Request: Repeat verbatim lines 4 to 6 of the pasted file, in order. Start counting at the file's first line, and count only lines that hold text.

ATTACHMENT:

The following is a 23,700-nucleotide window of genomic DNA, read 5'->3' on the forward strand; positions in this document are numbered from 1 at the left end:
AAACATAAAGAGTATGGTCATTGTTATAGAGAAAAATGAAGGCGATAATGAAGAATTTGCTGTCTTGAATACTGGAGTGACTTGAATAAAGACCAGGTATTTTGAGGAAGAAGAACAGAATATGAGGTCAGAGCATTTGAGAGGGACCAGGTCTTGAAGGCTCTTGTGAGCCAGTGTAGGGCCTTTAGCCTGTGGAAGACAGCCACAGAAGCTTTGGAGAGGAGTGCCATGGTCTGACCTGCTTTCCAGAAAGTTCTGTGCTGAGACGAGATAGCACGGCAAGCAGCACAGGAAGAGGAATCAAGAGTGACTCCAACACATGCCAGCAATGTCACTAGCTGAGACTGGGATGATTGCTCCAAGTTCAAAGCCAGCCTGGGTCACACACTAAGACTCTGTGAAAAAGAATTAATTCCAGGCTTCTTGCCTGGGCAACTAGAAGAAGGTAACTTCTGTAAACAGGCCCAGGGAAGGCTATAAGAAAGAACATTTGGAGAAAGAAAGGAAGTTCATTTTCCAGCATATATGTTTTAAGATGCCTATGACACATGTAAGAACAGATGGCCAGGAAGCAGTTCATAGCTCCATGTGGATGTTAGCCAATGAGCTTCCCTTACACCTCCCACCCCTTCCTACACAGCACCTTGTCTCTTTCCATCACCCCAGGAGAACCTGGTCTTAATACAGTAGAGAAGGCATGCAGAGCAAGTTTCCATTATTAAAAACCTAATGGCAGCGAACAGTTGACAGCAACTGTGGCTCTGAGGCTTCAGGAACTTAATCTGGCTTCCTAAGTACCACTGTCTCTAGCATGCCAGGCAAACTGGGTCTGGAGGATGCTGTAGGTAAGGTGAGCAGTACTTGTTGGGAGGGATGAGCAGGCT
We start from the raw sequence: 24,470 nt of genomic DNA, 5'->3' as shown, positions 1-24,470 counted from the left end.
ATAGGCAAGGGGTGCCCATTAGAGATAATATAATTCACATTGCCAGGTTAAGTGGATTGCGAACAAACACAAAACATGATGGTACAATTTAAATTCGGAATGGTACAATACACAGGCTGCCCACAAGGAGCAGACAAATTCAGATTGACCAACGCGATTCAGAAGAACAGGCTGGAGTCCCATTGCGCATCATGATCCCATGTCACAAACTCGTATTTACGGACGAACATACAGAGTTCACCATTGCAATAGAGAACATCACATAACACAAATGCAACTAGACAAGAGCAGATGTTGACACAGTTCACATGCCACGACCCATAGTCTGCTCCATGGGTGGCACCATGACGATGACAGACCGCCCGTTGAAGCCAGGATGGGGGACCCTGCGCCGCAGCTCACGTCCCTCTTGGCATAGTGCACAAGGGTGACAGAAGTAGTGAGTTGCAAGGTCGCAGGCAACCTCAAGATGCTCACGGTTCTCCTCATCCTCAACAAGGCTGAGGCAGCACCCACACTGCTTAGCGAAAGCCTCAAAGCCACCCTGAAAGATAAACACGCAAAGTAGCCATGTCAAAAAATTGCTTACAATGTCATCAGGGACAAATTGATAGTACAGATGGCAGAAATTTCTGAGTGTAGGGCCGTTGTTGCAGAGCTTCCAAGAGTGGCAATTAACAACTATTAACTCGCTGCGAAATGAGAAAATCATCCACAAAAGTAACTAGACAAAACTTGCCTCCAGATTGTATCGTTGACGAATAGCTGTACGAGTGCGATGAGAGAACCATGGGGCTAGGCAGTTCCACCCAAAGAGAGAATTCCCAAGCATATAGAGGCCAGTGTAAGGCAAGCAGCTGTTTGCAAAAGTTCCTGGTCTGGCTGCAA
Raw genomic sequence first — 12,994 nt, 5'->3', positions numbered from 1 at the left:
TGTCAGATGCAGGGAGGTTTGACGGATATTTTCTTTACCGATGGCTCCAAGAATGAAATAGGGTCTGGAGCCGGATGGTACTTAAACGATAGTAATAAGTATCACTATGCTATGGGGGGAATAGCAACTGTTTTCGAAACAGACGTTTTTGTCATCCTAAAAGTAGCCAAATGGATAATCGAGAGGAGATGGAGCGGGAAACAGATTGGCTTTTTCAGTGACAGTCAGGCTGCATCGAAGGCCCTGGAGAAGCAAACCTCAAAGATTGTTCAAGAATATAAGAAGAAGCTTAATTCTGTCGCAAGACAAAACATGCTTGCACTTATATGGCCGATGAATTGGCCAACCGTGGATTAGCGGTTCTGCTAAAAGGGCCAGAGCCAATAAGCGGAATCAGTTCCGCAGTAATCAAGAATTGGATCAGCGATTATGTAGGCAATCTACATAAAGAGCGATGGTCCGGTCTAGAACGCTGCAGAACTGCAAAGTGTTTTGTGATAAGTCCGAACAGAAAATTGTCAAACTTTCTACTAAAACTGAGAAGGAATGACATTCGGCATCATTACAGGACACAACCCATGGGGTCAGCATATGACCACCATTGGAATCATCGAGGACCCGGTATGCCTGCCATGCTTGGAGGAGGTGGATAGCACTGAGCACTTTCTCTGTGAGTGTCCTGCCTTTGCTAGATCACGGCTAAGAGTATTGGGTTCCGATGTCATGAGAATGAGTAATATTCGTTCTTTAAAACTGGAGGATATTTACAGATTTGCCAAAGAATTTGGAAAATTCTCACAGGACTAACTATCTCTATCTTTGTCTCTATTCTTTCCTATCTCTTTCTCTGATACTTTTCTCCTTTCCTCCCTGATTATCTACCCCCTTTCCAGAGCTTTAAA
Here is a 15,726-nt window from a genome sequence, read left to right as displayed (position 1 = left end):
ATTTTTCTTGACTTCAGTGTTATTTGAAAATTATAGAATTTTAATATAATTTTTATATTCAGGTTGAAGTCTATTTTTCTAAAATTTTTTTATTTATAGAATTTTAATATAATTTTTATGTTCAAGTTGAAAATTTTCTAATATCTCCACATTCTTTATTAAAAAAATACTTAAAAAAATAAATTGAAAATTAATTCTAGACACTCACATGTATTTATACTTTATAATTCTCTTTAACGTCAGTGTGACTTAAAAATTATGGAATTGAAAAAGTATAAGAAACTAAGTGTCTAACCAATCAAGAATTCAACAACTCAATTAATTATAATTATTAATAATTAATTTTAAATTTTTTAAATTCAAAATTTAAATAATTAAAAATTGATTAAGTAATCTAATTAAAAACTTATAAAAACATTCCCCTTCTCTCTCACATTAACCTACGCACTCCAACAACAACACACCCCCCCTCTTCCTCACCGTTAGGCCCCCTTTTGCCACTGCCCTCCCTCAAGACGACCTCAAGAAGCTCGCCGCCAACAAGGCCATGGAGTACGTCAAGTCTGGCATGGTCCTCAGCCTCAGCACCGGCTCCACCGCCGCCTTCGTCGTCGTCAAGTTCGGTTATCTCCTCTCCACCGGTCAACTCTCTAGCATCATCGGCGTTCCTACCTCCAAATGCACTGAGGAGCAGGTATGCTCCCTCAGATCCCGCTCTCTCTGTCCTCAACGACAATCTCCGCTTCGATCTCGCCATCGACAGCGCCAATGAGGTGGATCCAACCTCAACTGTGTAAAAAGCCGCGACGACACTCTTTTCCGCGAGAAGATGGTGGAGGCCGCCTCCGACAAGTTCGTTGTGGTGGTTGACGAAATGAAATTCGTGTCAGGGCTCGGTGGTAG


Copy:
ATAGGCAAGGGGTGCCCATTAGAGATAATATAATTCACATTGCCAGGTTAAGTGGATTGCGAACAAACACAAAACATGATGGTACAATTTAAATTCGGAATGGTACAATACACAGGCTGCCCACAAGGAGCAGACAAATTCAGATTGACCAACGCGATTCAGAAGAACAGGCTGGAGTCCCATTGCGCATCATGATCCCATGTCACAAACTCGTATTTACGGACGAACATACAGAGTTCACCATTGCAATAGAGAACATCACATAACACAAATGCAACTAGACAAGAGCAGATGTTGACACAGTTCACATGCCACGACCCATAGTCTGCTCCATGGGTGGCACCATGACGATGACAGACCGCCCGTTGAAGCCAGGATGGGGGACCCTGCGCCGCAGCTCACGTCCCTCTTGGCATAGTGCACAAGGGTGACAGAAGTAGTGAGTTGCAAGGTCGCAGGCAACCTCAAGATGCTCACGGTTCTCCTCATCCTCAACAAGGCTGAGGCAGCACCCACACTGCTTAGCGAAAGCCTCAAAGCCACCCTGAAAGATAAACACGCAAAGTAGCCATGTCAAAAAATTGCTTACAATGTCATCAGGGACAAATTGATAGTACAGATGGCAGAAATTTCTGAGTGTAGGGCCGTTGTTGCAGAGCTTCCAAGAGTGGCAATTAACAACTATTAACTCGCTGCGAAATGAGAAAATCATCCACAAAAGTAACTAGACAAAACTTGCCTCCAGATTGTATCGTTGACGAATAGCTGTACGAGTGCGATGAGAGAACCATGGGGCTAGGCAGTTCCACCCAAAGAGAGAATTCCCAAGCATATAGAGGCCAGTGTAAGGCAAGCAGCTGTTTGCAAAAGTTCCTGGTCTGGCTGCAA
Raw genomic sequence first — 12,994 nt, 5'->3', positions numbered from 1 at the left:
TGTCAGATGCAGGGAGGTTTGACGGATATTTTCTTTACCGATGGCTCCAAGAATGAAATAGGGTCTGGAGCCGGATGGTACTTAAACGATAGTAATAAGTATCACTATGCTATGGGGGGAATAGCAACTGTTTTCGAAACAGACGTTTTTGTCATCCTAAAAGTAGCCAAATGGATAATCGAGAGGAGATGGAGCGGGAAACAGATTGGCTTTTTCAGTGACAGTCAGGCTGCATCGAAGGCCCTGGAGAAGCAAACCTCAAAGATTGTTCAAGAATATAAGAAGAAGCTTAATTCTGTCGCAAGACAAAACATGCTTGCACTTATATGGCCGATGAATTGGCCAACCGTGGATTAGCGGTTCTGCTAAAAGGGCCAGAGCCAATAAGCGGAATCAGTTCCGCAGTAATCAAGAATTGGATCAGCGATTATGTAGGCAATCTACATAAAGAGCGATGGTCCGGTCTAGAACGCTGCAGAACTGCAAAGTGTTTTGTGATAAGTCCGAACAGAAAATTGTCAAACTTTCTACTAAAACTGAGAAGGAATGACATTCGGCATCATTACAGGACACAACCCATGGGGTCAGCATATGACCACCATTGGAATCATCGAGGACCCGGTATGCCTGCCATGCTTGGAGGAGGTGGATAGCACTGAGCACTTTCTCTGTGAGTGTCCTGCCTTTGCTAGATCACGGCTAAGAGTATTGGGTTCCGATGTCATGAGAATGAGTAATATTCGTTCTTTAAAACTGGAGGATATTTACAGATTTGCCAAAGAATTTGGAAAATTCTCACAGGACTAACTATCTCTATCTTTGTCTCTATTCTTTCCTATCTCTTTCTCTGATACTTTTCTCCTTTCCTCCCTGATTATCTACCCCCTTTCCAGAGCTTTAAA